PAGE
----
It's not clear who it is insensitive to: not the migrants who will have somewhere decent to stay, not the victims of the camp who almost certainly couldn't care less even if they knew. And as for 'questionable', that has to be the weakest criticism known to man, to be reached for by politicians and activists when they have nothing to actually say. I would hope that almost everything is 'questionable', except perhaps the fact the sky is blue (and even then one may ask, why).
The activists do not seem to be making any alternative suggestion as to where the refugees should be housed. And I shudder to think what they would have said when for years after 1945 many of the camps were used to house the millions of refugees and displaced persons who flooded Europe at that time, in some places for years afterwards. In times of great need you do what you can with limited resources to help people.
And finally my last Holocaust related example of people missing a major issue and clinging on to the completely superficial and irrelevant.
Migrants and asylum seekers are commonly kept in camps for periods of time while they are being processed, especially when large numbers appear at once. And particularly in this current crisis large numbers have been travelling by train across Europe.
Which will be sad news for anyone who has ever taken the train to Butlins, or Centre Parcs, or a festival of any kind.
Now, it shouldn't need to be said, but to avoid confusion, I am not saying that the European response to the refugee crisis has been perfect. But I am saying of all the things wrong with it this is not one. It's like people's minds are just trying to cling onto something, so they latch onto the surface level visual resemblance to something terrible that once happened.
Maybe I'm over-reacting to a few daft comments on twitter and news articles by well-meaning people. But a few weeks ago I saw all these examples within literally a couple of days, and I wasn't going looking for them. For a brief period it seemed like we were entirely losing our critical faculties. Hopefully it was just a one-off fluke of social media.
Most people spend understandably little time in their day thinking about complex global problems. This kind of total trivia just chews up that valuable time and distracts people from actually considering what is really important about these crises, and makes them think these are the kind of issues that they should be concentrating on.
I think the whole model of 24 hour online news media is partly to blame. We have actually reached a point where there is too much 'commentary' . There are now so many news sites that have to be constantly filled with a stream of 'articles' that it just encourages sites to put up any old rubbish with a title that might get a few clicks. It's staggeringly lazy as well. Each of these 'stories' could be found pretty much word for word identical on many, dozens, scores, perhaps hundreds even of different online news 'platforms', presumably just copied and pasted from Reuters or Associated Press or whoever actually originally wrote the piece. There's no creativity or intelligence or effort involved whatsoever, and once you become aware it's incredible how much of even respectable newspapers and media channel's content is just lazily copied and pasted in this way without any thought of the quality of the 'story'. And even when it's not just copied and pasted from somewhere else the need to constantly update with new content leads to attempts to generate stories left, right and centre where frankly none exist.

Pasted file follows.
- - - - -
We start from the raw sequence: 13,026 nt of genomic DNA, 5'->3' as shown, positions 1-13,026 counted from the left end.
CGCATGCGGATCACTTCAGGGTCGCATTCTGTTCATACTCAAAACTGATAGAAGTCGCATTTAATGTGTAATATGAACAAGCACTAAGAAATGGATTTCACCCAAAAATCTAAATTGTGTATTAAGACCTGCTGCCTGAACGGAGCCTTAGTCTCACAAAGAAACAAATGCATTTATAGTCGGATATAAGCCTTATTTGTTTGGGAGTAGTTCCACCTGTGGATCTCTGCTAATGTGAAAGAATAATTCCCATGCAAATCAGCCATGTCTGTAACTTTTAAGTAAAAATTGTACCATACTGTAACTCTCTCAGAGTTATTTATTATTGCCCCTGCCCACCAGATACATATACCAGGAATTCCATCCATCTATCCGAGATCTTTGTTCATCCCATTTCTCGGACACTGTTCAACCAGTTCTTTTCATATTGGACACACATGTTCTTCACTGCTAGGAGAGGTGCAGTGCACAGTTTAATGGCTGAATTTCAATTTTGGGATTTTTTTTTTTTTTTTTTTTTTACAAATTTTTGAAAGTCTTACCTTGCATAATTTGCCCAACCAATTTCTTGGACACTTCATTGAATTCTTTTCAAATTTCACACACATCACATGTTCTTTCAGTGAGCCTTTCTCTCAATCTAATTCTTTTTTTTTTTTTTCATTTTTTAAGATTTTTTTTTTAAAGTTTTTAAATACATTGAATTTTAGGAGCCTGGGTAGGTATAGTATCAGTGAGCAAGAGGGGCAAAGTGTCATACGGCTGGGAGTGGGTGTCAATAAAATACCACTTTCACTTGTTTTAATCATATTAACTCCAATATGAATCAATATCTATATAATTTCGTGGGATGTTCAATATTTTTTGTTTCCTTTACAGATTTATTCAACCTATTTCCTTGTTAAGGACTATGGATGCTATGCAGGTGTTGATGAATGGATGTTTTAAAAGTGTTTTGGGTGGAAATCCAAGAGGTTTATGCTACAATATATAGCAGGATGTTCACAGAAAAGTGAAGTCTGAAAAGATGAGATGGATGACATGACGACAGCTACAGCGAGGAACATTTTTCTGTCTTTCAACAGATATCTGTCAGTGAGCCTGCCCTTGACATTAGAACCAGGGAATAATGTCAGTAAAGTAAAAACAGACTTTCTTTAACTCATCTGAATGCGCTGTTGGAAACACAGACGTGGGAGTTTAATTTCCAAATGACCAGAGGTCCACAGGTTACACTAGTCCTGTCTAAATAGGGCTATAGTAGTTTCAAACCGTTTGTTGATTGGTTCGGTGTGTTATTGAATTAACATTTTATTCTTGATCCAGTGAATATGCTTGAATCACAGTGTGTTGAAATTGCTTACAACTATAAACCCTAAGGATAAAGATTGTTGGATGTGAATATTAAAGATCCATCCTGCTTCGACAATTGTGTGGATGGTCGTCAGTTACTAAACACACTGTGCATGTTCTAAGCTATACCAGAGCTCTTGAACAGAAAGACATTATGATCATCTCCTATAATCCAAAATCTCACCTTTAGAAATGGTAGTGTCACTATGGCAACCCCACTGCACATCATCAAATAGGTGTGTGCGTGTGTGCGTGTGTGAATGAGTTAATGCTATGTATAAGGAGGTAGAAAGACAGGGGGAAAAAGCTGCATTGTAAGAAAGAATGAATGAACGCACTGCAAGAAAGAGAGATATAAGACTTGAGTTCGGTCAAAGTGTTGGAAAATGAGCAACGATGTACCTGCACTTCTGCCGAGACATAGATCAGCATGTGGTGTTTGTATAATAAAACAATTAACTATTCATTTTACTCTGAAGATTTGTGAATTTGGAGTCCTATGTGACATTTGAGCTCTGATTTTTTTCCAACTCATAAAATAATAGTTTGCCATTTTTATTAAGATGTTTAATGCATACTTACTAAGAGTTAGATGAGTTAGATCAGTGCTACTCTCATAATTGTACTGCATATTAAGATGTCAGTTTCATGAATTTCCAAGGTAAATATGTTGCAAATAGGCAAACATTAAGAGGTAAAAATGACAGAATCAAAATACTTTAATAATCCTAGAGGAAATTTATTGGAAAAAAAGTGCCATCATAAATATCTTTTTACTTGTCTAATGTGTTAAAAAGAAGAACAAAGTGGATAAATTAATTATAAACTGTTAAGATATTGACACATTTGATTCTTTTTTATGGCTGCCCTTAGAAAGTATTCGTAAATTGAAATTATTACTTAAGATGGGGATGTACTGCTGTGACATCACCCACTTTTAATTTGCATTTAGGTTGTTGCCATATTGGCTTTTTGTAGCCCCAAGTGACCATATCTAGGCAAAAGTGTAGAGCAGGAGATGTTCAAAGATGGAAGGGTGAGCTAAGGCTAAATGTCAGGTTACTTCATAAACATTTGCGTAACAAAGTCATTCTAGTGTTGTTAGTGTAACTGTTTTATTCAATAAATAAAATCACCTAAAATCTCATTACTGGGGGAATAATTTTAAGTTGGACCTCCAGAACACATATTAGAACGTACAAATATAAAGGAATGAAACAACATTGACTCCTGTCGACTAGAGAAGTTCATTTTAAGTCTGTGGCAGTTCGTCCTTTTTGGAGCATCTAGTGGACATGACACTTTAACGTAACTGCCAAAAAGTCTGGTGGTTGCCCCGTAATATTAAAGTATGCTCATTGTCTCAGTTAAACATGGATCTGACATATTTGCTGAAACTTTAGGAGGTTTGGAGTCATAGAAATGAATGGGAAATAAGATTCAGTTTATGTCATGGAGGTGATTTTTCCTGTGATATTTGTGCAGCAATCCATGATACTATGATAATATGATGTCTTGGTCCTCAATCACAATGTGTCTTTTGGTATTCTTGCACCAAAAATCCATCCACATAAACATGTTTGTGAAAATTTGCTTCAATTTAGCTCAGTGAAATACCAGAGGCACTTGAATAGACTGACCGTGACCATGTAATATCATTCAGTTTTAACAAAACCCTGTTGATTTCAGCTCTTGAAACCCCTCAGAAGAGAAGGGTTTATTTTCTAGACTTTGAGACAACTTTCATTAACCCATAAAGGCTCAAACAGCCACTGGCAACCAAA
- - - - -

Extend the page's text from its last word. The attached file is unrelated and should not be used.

More generally, some in our society seem to think you show what a good person you are by finding things that nobody else has thought to be outraged by and getting really angry and pissed off about them. And the more obscure the thing is you've found to get outraged about the better. That just shows you care more than the other people who haven't noticed that offence or 'insensitivity' enough to be screaming into their computer screens. Any idea that taking a pompous position of personal moral superiority is itself bad, or that people might make innocent mistakes that deserve some benefit of the doubt, or might just be doing the best they can in difficult circumstances, seems to be get lost.
I imagine the format of many online media, whether short blogs, twitter, facebook, tumblr or whatever, adds to this: difficult to present a nuanced view that understands both sides, easy to scream outrage and bile. Neither do I think this often helps get more good done. Often it just makes the world an angrier, shoutier place and distracts people from doing any good, rather than attempting to appear good. As well as quite possibly making us all more miserable and stressed, apart from that small number who seem to actively enjoy having someone to yell at.
I understand the irony of criticising people for criticising people over trivial issues instead of focussing on what's important when this itself is not exactly vastly important. And I am sorry for that, we are all trapped in the same hell. In fact, I don't want to criticise any individuals in particular because there's no point. I just want to encourage a greater degree of consideration about what really are the serious issues, common sense, and giving people some benefit of the doubt occasionally. I think that would make the world a less angry place while actually seeing more genuine understanding of complicated historical, social and structural issues, and more good done in the long-term.
When there is genuine, serious injustice and suffering, people need to raise a voice, even an angry voice. But we would be better able to hear that voice if it wasn't drowned out by a constant screeching tidal wave of trivialities.